While the evidence mentioned above about the benefits of higher global temperatures is genuine and significant, such evidence isn’t sufficient to carry the day in favor of government subsidization of carbon subsidies. After all, the consequences of successfully arranging for an increase in global temperatures, contrary to what you might infer from ‘the science’ as it appears in textbooks and academic papers, wouldn’t all be positive. Some consequences – and perhaps many – would be negative. So prudence demands that we ask: What might these negative consequences be, and how do they compare to the positive ones? If our obsession with increasing carbon emissions were to cause, say, the melting of another 60,000 square miles of Arctic ice, might the very real benefit that we predict, notice, and celebrate – namely, the further enlargement of ocean shipping lanes – be outweighed by some unpredicted and unnoticed cost elsewhere on earth? Possibly so. This possibility is enough to counsel against leaping too quickly from our textbook learning to the conclusion that the government should subsidize carbon emissions.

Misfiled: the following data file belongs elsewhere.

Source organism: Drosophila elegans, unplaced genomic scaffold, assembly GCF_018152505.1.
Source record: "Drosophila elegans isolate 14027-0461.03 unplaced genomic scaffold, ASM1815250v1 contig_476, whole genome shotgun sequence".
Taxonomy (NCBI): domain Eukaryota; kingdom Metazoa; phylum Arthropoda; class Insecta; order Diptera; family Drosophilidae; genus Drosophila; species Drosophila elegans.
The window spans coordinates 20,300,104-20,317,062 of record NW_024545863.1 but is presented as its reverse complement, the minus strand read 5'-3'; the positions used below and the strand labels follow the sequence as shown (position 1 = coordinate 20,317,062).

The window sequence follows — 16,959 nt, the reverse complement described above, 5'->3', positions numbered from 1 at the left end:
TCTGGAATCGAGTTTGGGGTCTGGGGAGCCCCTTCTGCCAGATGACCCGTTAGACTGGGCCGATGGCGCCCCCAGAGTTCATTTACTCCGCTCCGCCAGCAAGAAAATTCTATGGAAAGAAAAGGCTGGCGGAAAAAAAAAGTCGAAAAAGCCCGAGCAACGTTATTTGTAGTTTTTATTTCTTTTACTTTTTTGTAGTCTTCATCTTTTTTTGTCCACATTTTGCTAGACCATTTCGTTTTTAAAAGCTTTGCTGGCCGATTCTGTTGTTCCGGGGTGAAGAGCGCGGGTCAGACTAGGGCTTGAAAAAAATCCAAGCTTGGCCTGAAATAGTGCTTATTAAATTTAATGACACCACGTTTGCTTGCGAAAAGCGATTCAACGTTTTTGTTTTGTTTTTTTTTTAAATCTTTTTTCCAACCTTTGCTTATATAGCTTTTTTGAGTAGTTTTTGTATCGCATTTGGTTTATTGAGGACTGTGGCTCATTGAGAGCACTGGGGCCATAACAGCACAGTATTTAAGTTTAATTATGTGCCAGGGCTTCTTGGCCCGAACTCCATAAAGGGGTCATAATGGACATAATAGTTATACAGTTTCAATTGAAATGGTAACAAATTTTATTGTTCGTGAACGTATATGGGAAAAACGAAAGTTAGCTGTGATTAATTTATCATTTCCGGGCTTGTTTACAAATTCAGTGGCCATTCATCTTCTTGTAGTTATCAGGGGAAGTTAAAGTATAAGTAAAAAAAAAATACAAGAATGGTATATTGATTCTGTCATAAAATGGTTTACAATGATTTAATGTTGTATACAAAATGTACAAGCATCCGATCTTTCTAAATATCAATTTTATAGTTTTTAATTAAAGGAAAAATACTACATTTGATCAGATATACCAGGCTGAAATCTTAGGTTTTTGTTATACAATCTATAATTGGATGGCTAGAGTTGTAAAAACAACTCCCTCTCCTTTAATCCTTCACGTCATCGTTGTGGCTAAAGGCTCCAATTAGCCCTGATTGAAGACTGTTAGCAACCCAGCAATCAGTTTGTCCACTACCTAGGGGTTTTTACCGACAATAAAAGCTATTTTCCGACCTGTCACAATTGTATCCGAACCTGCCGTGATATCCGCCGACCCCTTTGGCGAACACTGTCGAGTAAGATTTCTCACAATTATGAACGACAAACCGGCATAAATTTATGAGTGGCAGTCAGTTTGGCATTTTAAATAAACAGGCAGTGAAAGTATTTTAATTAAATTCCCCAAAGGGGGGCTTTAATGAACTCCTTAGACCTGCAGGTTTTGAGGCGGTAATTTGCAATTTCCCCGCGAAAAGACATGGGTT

Economic Complexity is Vast

The chief problem isn’t the complexity of the natural environment. The chief problem is the complexity of the global economy – a complexity that’s magnitudes greater than that of the natural environment. We simply have no way to trace out more than a minuscule fraction of the economic consequences, positive and negative, of government efforts to alter a phenomenon as massive as the earth’s environment. To subsidize carbon emissions requires resources. From where will these resources come? The global-economy’s complexity makes it practically impossible to answer this question in detail. This lack of knowledge implies that we can’t be certain that whatever benefits arise from our engineered increase in global temperatures will exceed the costs created by the taxation necessary to secure the funds used as subsidies.